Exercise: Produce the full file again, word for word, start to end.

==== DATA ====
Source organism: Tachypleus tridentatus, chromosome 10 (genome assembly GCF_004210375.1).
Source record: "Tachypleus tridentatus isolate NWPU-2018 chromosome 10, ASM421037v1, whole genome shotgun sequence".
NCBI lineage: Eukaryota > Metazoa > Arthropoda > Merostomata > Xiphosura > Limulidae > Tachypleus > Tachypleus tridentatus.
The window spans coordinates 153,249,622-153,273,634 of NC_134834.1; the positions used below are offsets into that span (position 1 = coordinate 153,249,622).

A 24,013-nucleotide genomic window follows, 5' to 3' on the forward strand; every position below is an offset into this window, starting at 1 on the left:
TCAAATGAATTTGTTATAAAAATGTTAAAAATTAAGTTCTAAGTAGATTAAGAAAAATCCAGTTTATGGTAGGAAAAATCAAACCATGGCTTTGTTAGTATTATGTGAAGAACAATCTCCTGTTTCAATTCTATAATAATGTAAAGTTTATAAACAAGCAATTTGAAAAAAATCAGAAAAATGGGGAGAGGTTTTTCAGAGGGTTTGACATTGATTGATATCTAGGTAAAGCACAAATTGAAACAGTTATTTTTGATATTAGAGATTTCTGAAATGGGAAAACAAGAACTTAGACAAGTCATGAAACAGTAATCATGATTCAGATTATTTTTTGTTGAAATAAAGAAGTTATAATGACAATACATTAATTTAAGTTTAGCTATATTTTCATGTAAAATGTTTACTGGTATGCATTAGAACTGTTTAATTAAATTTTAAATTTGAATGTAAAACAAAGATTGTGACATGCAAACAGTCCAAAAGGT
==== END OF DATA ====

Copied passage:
Source organism: Tachypleus tridentatus, chromosome 10 (genome assembly GCF_004210375.1).
Source record: "Tachypleus tridentatus isolate NWPU-2018 chromosome 10, ASM421037v1, whole genome shotgun sequence".
NCBI lineage: Eukaryota > Metazoa > Arthropoda > Merostomata > Xiphosura > Limulidae > Tachypleus > Tachypleus tridentatus.
The window spans coordinates 153,249,622-153,273,634 of NC_134834.1; the positions used below are offsets into that span (position 1 = coordinate 153,249,622).

A 24,013-nucleotide genomic window follows, 5' to 3' on the forward strand; every position below is an offset into this window, starting at 1 on the left:
TCAAATGAATTTGTTATAAAAATGTTAAAAATTAAGTTCTAAGTAGATTAAGAAAAATCCAGTTTATGGTAGGAAAAATCAAACCATGGCTTTGTTAGTATTATGTGAAGAACAATCTCCTGTTTCAATTCTATAATAATGTAAAGTTTATAAACAAGCAATTTGAAAAAAATCAGAAAAATGGGGAGAGGTTTTTCAGAGGGTTTGACATTGATTGATATCTAGGTAAAGCACAAATTGAAACAGTTATTTTTGATATTAGAGATTTCTGAAATGGGAAAACAAGAACTTAGACAAGTCATGAAACAGTAATCATGATTCAGATTATTTTTTGTTGAAATAAAGAAGTTATAATGACAATACATTAATTTAAGTTTAGCTATATTTTCATGTAAAATGTTTACTGGTATGCATTAGAACTGTTTAATTAAATTTTAAATTTGAATGTAAAACAAAGATTGTGACATGCAAACAGTCCAAAAGGT